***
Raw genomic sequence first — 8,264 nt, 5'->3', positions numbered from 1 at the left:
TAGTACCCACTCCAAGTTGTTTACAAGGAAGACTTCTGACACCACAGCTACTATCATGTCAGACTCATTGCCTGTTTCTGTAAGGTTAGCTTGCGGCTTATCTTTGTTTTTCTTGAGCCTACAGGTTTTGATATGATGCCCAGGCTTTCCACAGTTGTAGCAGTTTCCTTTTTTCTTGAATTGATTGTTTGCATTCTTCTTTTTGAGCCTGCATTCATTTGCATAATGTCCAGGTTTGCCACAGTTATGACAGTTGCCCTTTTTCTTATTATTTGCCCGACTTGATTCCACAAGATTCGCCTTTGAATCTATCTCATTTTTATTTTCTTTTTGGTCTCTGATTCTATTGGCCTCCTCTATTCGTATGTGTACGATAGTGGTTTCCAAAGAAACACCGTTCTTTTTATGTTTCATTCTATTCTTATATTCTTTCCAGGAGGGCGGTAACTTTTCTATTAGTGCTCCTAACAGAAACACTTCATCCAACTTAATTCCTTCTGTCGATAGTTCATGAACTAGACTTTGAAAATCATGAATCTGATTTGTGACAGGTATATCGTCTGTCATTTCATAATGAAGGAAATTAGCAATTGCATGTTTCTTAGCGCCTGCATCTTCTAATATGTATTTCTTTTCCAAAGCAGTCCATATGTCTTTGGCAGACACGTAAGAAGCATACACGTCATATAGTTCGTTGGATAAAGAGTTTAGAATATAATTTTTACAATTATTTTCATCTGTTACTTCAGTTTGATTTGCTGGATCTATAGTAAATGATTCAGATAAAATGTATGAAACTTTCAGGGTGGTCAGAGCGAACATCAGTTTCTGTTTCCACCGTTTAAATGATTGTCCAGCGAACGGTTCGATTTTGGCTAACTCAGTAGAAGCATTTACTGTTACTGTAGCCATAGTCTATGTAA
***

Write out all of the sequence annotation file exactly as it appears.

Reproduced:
Raw genomic sequence first — 8,264 nt, 5'->3', positions numbered from 1 at the left:
TAGTACCCACTCCAAGTTGTTTACAAGGAAGACTTCTGACACCACAGCTACTATCATGTCAGACTCATTGCCTGTTTCTGTAAGGTTAGCTTGCGGCTTATCTTTGTTTTTCTTGAGCCTACAGGTTTTGATATGATGCCCAGGCTTTCCACAGTTGTAGCAGTTTCCTTTTTTCTTGAATTGATTGTTTGCATTCTTCTTTTTGAGCCTGCATTCATTTGCATAATGTCCAGGTTTGCCACAGTTATGACAGTTGCCCTTTTTCTTATTATTTGCCCGACTTGATTCCACAAGATTCGCCTTTGAATCTATCTCATTTTTATTTTCTTTTTGGTCTCTGATTCTATTGGCCTCCTCTATTCGTATGTGTACGATAGTGGTTTCCAAAGAAACACCGTTCTTTTTATGTTTCATTCTATTCTTATATTCTTTCCAGGAGGGCGGTAACTTTTCTATTAGTGCTCCTAACAGAAACACTTCATCCAACTTAATTCCTTCTGTCGATAGTTCATGAACTAGACTTTGAAAATCATGAATCTGATTTGTGACAGGTATATCGTCTGTCATTTCATAATGAAGGAAATTAGCAATTGCATGTTTCTTAGCGCCTGCATCTTCTAATATGTATTTCTTTTCCAAAGCAGTCCATATGTCTTTGGCAGACACGTAAGAAGCATACACGTCATATAGTTCGTTGGATAAAGAGTTTAGAATATAATTTTTACAATTATTTTCATCTGTTACTTCAGTTTGATTTGCTGGATCTATAGTAAATGATTCAGATAAAATGTATGAAACTTTCAGGGTGGTCAGAGCGAACATCAGTTTCTGTTTCCACCGTTTAAATGATTGTCCAGCGAACGGTTCGATTTTGGCTAACTCAGTAGAAGCATTTACTGTTACTGTAGCCATAGTCTATGTAA